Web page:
Sea Change in Employment Law Practices outlined at Shannon Chamber Webinar

The sea change in employment law practices springing a policy shift from government, law makers and recent case law will pose unprecedented challenges for employers according to a leading legal specialist, Shane Costelloe, from corporate law firm Holmes, who spoke at a recent Shannon Chamber webinar.

In his address to Chamber members, Mr. Costelloe provided expert insight into how the world of work has changed over the first half of 2021. He focussed on four key areas: the new Code of Practice for employers and employees on the prevention and resolution of bullying at work; the right to disconnect and the implication for human resources’ practitioners; the implication of a Supreme Court decision on Workplace Relations Commission (WRC) cases and; the vaccination of employees and the decisions for an employer when an employee has refused vaccination.

Stating that the recent decisions from the Courts and law makers cannot be ignored by boards, CEOs and HR directors, he complimented employers on the great resilience they have shown in addressing the unprecedented challenges they have faced over the past 18 months.

“The workplace has permanently changed, and the next steps need to be carefully considered,” he stated.

While failure to follow the new Code of Practice on bullying is not on offence, Mr Costelloe advised attendees to be aware that it is admissible as evidence in procedures under the Industrial Relations Acts and shall therefore be taken into account by the WRC when hearing claims.

“Bullying should be addressed in safety statements, including the development of a ‘Workplace Anti-Bullying Policy’ in consultation with employees,” he stressed.

“The same applies to the right to disconnect,” he added.

“The new Code of Practice gives employees the right to switch off from work outside of normal working hours including the right not to respond immediately to emails, phone calls or other messages; however, failure to follow the Code is not an offence but it can be admissible as evidence before the WRC and Courts,” he said, adding that this may prove difficult in some instances, particularly for multinationals where working hours may not in sync with national working hours.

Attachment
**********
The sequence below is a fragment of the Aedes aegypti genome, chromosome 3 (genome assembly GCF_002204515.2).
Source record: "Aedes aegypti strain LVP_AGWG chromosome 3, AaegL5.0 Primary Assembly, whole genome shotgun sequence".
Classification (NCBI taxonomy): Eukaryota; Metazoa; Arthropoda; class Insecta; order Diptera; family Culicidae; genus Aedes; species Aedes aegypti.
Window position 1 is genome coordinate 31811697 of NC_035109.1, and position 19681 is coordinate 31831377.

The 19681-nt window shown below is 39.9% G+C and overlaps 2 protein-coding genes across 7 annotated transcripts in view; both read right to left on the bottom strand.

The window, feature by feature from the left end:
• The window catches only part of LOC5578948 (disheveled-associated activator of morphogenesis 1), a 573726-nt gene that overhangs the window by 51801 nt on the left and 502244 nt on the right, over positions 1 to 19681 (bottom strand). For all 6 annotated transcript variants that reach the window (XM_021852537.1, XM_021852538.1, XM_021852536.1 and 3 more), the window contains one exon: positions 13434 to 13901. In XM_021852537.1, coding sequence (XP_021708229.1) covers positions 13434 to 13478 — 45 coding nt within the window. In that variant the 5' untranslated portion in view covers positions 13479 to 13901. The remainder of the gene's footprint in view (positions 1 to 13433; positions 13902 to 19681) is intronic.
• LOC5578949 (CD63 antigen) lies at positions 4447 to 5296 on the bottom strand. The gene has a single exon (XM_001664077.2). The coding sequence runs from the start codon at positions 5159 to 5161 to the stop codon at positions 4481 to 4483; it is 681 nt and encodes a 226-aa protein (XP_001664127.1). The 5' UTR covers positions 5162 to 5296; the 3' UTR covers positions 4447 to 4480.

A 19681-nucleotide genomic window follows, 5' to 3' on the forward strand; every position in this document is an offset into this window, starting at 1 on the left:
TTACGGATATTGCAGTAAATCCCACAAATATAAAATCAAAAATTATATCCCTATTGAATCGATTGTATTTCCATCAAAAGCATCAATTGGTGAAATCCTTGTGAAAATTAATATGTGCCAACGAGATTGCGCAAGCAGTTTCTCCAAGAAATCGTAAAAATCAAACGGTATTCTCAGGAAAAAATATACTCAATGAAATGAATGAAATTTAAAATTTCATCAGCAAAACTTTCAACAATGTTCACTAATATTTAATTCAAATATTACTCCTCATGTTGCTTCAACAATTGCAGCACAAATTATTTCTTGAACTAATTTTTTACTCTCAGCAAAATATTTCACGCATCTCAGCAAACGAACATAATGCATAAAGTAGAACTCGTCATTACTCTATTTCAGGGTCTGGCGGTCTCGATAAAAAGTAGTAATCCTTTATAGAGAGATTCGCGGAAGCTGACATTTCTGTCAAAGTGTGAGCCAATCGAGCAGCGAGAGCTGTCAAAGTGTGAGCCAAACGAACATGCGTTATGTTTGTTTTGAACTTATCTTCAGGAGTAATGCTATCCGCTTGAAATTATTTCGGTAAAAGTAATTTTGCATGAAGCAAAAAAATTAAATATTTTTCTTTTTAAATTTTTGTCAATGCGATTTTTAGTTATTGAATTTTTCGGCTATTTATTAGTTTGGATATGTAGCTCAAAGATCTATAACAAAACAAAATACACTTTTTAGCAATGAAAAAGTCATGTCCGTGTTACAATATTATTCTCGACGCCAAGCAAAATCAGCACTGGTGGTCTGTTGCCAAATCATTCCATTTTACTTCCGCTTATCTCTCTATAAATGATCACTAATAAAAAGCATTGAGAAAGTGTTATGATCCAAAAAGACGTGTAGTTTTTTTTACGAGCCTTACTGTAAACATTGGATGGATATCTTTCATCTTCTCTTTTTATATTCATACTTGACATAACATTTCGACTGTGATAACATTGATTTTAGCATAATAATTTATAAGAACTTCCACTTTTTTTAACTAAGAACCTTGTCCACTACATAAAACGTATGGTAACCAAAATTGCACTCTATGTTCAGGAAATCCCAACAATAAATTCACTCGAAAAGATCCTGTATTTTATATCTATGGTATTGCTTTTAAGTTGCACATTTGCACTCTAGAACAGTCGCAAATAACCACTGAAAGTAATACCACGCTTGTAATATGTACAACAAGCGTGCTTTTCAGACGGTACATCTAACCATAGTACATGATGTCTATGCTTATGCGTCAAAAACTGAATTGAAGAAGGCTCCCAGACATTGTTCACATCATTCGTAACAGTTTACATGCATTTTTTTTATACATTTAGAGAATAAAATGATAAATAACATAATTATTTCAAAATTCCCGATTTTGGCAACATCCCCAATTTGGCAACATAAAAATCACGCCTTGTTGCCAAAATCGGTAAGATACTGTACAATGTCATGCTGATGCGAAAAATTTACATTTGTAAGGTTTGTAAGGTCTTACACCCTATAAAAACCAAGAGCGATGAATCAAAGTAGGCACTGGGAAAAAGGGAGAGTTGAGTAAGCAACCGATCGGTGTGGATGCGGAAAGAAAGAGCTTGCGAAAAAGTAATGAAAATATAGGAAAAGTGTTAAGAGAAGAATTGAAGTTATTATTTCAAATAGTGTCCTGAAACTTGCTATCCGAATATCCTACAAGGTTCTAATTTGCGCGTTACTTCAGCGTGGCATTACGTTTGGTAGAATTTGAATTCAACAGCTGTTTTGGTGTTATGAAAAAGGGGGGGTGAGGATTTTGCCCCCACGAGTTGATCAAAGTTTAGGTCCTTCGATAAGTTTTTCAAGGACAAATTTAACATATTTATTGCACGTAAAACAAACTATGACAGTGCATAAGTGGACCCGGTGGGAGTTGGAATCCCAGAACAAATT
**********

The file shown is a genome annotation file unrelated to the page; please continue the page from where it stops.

With regard to cases being presented to the WRC he said that changes introduced as a result of a Supreme Court hearing, which now require cases to be held in public and evidence provided under oath, had led to a backlog of cases as a result of adjournments due to serious and direct conflict of evidence.

Turning his attention to the burning question facing employers, the right to question an employee’s vaccination status, Mr Costelloe said that while employers could ask for such status, the question of what this data could be used for is the main issue causing concern.

“Employers are bound by a duty of care to protect their employees but they currently have no right to force an employee to be vaccinated.

“While employers may ask an employee if they have received a vaccine, the employee has no obligation to respond. The validity of offering redeployment still requires guidance. Employers need guidance on these critically important issues. That’s why everyone working in this space, lawyers and HR practitioners eagerly await the next edition of the Work Safety Protocol,” Mr Costelloe added.

Shannon Chamber CEO Helen Downes commenting on the value of the webinar said: “Employment Law is ever changing, more so now with so many unknowns linked to the pandemic. Keeping our members up to date on developments in this area is critical, particularly now as companies are making decisions about the type of working environment they will provide for their employees in the months ahead.

“They need clarity on their obligations and rights,” Ms Downes stated.

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